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Chapter 4

ITM 102 Chapter Notes - Chapter 4: Cybercrime, P3P, Privacy Policy

Information Technology Management
Course Code
ITM 102
Franklyn Prescod

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Chapter 4
Principles of right and wrong that individuals, acting as free moral agents,
use to make choices to guide their behaviours
Failed ethical judgments by management have occurred across a broad
spectrum of industries
Can result in legal repercussions
A model for thinking about ethical, social, and political issues
Society as a calm pond
IT as a rock dropped in pond, creating ripples of new situations not
covered by old rules
Social and political institutions cannot respond overnight to these
ripples it may take years to develop etiquette, expectations, laws
Requires understanding of ethics to make choices in legally gray areas
Five moral dimensions of the information age
Information rights and obligations
Property rights and obligations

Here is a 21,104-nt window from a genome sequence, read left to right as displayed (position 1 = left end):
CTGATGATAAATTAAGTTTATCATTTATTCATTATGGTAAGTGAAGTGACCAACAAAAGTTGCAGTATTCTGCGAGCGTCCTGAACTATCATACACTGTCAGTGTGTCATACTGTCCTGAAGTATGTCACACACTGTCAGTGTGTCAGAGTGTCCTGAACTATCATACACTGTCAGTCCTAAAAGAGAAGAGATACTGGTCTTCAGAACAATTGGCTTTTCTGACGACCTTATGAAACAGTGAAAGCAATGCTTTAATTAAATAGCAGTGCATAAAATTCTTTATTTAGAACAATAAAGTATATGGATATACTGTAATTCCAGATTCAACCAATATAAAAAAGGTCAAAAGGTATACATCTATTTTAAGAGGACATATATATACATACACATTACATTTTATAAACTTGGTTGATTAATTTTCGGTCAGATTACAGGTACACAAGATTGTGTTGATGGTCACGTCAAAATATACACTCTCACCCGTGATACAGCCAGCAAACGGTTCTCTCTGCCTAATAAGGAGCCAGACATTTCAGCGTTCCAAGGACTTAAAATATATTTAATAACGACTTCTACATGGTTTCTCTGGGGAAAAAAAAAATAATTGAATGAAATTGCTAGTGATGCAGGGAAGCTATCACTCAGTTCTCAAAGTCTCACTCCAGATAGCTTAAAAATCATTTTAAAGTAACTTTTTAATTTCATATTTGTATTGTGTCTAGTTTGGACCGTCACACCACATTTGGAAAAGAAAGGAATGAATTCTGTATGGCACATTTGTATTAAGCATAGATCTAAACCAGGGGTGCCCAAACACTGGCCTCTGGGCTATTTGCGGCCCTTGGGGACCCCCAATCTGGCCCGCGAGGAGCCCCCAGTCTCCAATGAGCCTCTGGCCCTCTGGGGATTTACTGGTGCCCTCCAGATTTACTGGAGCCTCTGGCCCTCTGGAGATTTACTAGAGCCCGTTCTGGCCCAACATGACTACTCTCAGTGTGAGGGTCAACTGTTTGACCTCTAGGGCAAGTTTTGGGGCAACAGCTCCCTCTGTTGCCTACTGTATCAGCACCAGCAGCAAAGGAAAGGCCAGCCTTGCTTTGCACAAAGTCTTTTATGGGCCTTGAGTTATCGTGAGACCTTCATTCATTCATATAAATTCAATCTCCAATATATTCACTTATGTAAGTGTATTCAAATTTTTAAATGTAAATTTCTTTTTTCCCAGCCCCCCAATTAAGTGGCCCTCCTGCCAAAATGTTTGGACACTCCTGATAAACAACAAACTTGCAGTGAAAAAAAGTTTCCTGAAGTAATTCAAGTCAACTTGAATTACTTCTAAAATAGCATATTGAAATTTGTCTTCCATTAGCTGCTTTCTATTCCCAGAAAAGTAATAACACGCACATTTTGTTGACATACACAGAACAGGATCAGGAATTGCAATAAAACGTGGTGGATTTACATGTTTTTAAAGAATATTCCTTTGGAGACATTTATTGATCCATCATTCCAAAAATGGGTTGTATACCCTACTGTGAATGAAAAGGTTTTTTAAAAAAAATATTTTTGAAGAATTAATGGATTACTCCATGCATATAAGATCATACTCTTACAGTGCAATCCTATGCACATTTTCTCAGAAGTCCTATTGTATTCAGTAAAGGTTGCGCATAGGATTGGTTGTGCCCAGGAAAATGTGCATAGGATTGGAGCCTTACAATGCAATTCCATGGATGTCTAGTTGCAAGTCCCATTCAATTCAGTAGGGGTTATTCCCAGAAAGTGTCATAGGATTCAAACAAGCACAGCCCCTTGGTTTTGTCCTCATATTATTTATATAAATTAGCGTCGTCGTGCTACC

Accountability and control
System quality
Quality of life
Basic concepts: responsibility, accountability, and liability
Responsibility: Accepting the potential costs, duties, and obligations
for your decisions
Accountability: Mechanisms for identifying responsible parties
Liability: Permits individuals to recover damages done to them
Due process: Laws are well known and understood, with an ability to
appeal to higher authorities
Candidate ethical principles
1. Golden Rule: Do unto others as you would have them do unto you
2. Immanuel Kant’s Categorical Imperative: If an action is not right for everyone
to take, then it is not right for anyone
3. Descartes’ rule of change: If an action cannot be taken repeatedly, then it is
not right to be taken at any time
4. Utilitarian Principle: Take the action that achieves the greatest value for all
5. Risk Aversion Principle: Take the action that produces the least harm or
incurs the least cost to all concerned
6. Ethical “no free lunch” rule: Assume that all tangible and intangible objects
are owned by someone else, unless there is a specific declaration otherwise
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